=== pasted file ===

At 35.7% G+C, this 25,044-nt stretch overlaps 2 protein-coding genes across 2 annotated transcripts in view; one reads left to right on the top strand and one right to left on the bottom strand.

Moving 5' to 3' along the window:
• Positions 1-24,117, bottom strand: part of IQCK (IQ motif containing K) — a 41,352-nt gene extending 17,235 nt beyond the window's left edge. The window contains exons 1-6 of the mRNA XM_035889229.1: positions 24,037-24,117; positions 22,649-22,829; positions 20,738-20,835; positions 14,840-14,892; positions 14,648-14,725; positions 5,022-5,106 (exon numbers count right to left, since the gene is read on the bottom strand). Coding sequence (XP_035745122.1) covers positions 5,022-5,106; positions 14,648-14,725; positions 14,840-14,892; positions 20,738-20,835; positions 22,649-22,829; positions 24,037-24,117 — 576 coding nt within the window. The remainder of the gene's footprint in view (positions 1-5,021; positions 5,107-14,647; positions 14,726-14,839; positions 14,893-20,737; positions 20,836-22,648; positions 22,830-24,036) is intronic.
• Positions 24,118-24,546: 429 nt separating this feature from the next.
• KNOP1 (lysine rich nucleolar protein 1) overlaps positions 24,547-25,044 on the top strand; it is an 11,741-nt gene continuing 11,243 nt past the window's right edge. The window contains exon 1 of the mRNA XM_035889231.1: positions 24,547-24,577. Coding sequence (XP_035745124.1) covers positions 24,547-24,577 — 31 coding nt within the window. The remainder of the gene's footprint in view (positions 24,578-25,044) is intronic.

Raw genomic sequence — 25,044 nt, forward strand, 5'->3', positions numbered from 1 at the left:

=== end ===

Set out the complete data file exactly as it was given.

At 35.7% G+C, this 25,044-nt stretch overlaps 2 protein-coding genes across 2 annotated transcripts in view; one reads left to right on the top strand and one right to left on the bottom strand.

Moving 5' to 3' along the window:
• Positions 1-24,117, bottom strand: part of IQCK (IQ motif containing K) — a 41,352-nt gene extending 17,235 nt beyond the window's left edge. The window contains exons 1-6 of the mRNA XM_035889229.1: positions 24,037-24,117; positions 22,649-22,829; positions 20,738-20,835; positions 14,840-14,892; positions 14,648-14,725; positions 5,022-5,106 (exon numbers count right to left, since the gene is read on the bottom strand). Coding sequence (XP_035745122.1) covers positions 5,022-5,106; positions 14,648-14,725; positions 14,840-14,892; positions 20,738-20,835; positions 22,649-22,829; positions 24,037-24,117 — 576 coding nt within the window. The remainder of the gene's footprint in view (positions 1-5,021; positions 5,107-14,647; positions 14,726-14,839; positions 14,893-20,737; positions 20,836-22,648; positions 22,830-24,036) is intronic.
• Positions 24,118-24,546: 429 nt separating this feature from the next.
• KNOP1 (lysine rich nucleolar protein 1) overlaps positions 24,547-25,044 on the top strand; it is an 11,741-nt gene continuing 11,243 nt past the window's right edge. The window contains exon 1 of the mRNA XM_035889231.1: positions 24,547-24,577. Coding sequence (XP_035745124.1) covers positions 24,547-24,577 — 31 coding nt within the window. The remainder of the gene's footprint in view (positions 24,578-25,044) is intronic.

Raw genomic sequence — 25,044 nt, forward strand, 5'->3', positions numbered from 1 at the left: